The previous two X-Men Gold collections didn’t match the opening two, both padded, with the consequent reduction in tension and surprises. Marc Guggenheim might be thought to have lost his mojo with Mojo, but the opening two chapter ‘Brotherhood’ sets much right. Unfortunately, it’s only a temporary blip.

Starting with what’s good, Diego Bernard has settled into drawing the X-Men, with a better feel for the characters, and tells the ‘Brotherhood’ story well. That throwback to the earlier quality is a neat two chapters picking up with members of the Brotherhood of Evil Mutants, as seen in the opening volume, in jail and not happy. The plot escalates well, and dropping the X-Men to minor roles in the first chapter and focussing on the villains is novel, and where it heads by the end is surprising. However, even within that Guggenheim is sloppy. In order to avoid everything being over in seconds Rachel Summers had to be removed from the previous Negative Zone War, but either the X-Men have the worst ever diagnostic doctor, or Guggenheim is idle. Then it was wondered if Rachel would ever recover, here it’s as if nothing has happened other than the teasing changes Guggenheim introduced before her injuries.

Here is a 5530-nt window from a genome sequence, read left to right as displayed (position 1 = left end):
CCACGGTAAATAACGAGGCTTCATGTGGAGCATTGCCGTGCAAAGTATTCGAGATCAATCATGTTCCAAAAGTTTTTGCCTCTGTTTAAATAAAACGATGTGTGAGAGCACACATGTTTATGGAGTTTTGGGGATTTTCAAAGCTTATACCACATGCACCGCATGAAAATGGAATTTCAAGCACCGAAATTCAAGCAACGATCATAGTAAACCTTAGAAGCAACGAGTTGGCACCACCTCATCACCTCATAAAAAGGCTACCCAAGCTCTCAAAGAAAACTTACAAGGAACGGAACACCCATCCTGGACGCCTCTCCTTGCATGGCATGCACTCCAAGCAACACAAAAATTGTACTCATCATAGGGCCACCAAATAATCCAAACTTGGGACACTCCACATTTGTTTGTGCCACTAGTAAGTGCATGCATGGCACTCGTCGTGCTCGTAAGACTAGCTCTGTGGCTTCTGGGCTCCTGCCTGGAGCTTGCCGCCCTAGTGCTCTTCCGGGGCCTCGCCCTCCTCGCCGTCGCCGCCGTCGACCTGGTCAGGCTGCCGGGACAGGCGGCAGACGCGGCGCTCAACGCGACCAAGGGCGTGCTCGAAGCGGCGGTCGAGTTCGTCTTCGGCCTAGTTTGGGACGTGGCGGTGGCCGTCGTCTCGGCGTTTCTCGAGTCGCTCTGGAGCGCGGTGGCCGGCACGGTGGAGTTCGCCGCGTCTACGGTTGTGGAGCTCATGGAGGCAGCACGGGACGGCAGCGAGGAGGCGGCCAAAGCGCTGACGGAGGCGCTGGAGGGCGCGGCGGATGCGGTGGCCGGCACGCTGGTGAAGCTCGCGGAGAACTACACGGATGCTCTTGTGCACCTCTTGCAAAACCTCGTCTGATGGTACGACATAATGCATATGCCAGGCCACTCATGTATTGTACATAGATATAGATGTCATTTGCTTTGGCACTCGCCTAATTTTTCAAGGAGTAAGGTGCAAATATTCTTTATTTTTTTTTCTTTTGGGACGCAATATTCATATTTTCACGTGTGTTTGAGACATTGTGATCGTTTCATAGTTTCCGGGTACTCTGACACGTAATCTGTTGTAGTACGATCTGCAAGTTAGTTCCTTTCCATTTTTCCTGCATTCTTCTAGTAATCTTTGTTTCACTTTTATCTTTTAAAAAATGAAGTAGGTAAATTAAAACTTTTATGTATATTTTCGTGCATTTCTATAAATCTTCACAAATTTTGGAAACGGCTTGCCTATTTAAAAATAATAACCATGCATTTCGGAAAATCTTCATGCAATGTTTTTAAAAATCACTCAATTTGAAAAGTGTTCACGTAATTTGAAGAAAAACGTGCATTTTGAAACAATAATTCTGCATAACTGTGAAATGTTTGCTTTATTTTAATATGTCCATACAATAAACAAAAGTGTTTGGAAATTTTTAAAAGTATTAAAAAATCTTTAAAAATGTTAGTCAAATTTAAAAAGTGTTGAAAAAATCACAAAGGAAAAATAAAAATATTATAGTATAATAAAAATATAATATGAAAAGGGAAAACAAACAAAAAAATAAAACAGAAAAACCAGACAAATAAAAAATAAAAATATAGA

It’s with the title story that matters plummet. Guggenheim isn’t helped by artist Thony Silas (sample page right) being nowhere near the same standard as Bernard. His characters at least look human, which is a step up from his art elsewhere, but they’re scratchy, pointy and basic, and his page layouts are unimaginative. It’s a relief when Paolo Siqueira and José Luis take over for the final chapter. However, it’s not just Silas at fault. Guggenheim ended ‘Brotherhood’ with an interesting problem for the X-Men, but then just takes the predictable option all the way through the following story until the inevitable. ‘Cruel and Unusual’ features a couple of nice ideas, the introduction of Pyro being one, but what’s supposed to be a spectacular finale against an unstoppable force lacks any tension or threat and is a misguided return for a character who’d have been better forgotten. With only very slight variations, Guggenheim is also afflicted by one character fits all syndrome, each a vehicle for the plot and little else.

The epilogue sequence features one of the more interesting people seen in X-Men Gold, filters in a threat last seen in X-Men Blue, and offers hope that ‘Til Death Do Us Part may be better.